Short stories are wonderful and extremely challenging, and the joy of them, because it only takes me three or four months to write, I can take more risks with them. It's just less of your life invested.
I originally got very interested in memory in high school when my grandmother came to live with us. She had been diagnosed with dementia. It was the first time I had heard the word 'Alzheimer's disease.'
Without always meaning to, I write really long short stories, 60-pagers, 90-pagers, pieces of fiction that are too long for all but the bravest magazines to print, and too short for all but the bravest book publishers to publish.
I think some people think that writers read and read and read, get the information, and then write. That's not how it works. Often, you write yourself into a dark place where you don't know what you need to know, so you go get the information.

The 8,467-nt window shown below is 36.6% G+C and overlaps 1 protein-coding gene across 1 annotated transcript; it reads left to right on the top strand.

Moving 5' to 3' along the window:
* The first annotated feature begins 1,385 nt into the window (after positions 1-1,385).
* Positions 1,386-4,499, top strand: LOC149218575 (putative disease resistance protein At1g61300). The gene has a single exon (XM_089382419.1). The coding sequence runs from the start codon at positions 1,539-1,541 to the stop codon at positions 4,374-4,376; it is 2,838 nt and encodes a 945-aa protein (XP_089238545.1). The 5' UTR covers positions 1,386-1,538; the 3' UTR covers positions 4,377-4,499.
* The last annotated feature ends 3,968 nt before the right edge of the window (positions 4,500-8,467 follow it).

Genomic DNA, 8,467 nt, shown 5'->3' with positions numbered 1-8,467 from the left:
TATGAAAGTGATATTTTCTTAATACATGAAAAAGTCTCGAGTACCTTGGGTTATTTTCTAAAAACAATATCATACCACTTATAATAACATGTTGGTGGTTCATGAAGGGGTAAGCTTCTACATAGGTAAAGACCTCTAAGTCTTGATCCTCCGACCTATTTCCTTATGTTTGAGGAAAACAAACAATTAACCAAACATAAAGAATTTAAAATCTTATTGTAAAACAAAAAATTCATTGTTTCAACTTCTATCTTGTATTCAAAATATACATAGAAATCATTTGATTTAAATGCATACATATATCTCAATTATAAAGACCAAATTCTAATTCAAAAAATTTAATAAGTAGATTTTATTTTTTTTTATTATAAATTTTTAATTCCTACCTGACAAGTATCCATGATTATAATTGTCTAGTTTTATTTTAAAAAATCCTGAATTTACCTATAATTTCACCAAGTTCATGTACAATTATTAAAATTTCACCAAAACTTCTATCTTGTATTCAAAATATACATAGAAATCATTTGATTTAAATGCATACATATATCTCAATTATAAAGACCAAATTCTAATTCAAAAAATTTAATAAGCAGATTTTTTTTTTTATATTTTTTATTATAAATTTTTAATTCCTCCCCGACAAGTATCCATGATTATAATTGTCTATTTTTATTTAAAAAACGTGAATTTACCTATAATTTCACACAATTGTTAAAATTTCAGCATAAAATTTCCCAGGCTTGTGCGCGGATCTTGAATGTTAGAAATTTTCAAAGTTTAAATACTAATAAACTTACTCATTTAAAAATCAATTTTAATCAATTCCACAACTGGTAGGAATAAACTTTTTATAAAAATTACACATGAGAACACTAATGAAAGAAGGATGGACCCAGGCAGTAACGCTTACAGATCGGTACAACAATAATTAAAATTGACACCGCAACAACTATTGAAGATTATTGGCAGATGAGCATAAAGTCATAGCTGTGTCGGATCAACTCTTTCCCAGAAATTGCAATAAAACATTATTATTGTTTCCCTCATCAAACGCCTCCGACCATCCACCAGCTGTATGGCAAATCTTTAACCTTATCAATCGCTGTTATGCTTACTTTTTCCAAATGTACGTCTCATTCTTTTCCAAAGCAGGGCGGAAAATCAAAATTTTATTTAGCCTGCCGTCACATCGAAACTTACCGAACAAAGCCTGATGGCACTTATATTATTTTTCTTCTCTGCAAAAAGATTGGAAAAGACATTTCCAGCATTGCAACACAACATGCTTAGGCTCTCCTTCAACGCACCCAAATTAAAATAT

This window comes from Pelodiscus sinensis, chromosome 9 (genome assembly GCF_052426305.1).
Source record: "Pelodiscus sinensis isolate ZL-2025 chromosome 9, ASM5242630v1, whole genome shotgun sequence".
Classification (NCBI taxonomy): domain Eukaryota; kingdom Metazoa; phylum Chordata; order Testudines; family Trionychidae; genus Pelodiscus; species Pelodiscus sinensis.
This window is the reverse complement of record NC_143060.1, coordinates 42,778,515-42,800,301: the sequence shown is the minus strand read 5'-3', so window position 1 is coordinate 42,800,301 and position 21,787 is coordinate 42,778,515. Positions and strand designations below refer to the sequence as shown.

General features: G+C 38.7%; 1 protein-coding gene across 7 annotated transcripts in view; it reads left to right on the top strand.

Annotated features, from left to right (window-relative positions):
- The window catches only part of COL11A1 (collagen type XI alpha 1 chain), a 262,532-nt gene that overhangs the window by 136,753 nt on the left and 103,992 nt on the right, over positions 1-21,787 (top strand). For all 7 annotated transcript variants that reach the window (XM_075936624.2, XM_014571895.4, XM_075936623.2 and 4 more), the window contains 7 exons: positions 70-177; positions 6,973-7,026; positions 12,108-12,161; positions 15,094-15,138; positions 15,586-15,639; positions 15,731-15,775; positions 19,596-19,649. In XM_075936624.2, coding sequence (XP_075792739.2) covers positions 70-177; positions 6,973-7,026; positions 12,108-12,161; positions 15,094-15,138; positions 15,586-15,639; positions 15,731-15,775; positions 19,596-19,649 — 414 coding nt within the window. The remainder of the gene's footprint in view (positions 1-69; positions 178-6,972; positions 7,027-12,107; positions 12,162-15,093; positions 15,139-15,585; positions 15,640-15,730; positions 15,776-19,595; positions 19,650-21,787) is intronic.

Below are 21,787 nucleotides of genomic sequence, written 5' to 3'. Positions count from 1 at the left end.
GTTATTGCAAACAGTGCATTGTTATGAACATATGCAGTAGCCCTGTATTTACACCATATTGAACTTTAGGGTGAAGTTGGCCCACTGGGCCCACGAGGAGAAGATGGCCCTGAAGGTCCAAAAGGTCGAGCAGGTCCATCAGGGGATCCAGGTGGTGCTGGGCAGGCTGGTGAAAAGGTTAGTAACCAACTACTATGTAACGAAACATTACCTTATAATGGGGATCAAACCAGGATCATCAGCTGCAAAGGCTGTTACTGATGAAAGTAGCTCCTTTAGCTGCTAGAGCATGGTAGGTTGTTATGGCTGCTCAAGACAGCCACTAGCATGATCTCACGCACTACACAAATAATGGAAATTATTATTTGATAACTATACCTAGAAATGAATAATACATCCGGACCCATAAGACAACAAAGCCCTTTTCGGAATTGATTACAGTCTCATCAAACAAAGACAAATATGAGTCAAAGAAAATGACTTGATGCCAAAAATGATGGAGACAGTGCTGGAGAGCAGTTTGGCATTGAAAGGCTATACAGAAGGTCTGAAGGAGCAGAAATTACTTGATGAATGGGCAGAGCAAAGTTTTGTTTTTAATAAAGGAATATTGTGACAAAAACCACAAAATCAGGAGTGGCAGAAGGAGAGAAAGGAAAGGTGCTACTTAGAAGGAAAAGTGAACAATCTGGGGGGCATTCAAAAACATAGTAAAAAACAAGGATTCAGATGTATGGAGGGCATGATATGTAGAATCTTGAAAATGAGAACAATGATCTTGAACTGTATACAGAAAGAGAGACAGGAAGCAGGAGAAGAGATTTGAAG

Sometimes, when the neighborhood is silent and the sky is aswarm with the stars and the mind is swirling like a flushed toilet, a person gets to doubting himself. In the hardest times, the stand-at-the-kitchen-sink-and-stare-into-the blackness times, I put on Bob Dylan's 'Tomorrow Is a Long Time.'
I guess whatever maturity is there may be there because I've been keeping a journal forever. In high school my friends would make fun of me - you're doing your man diary again. So I was always trying to translate experience into words.
'Never do the dishes without music,' my brother Mark once advised me - the same brother who once ate a spoonful of refrigerated dog food to escape his turn at the kitchen sink. And really, it may be the most sensible advice I've been given.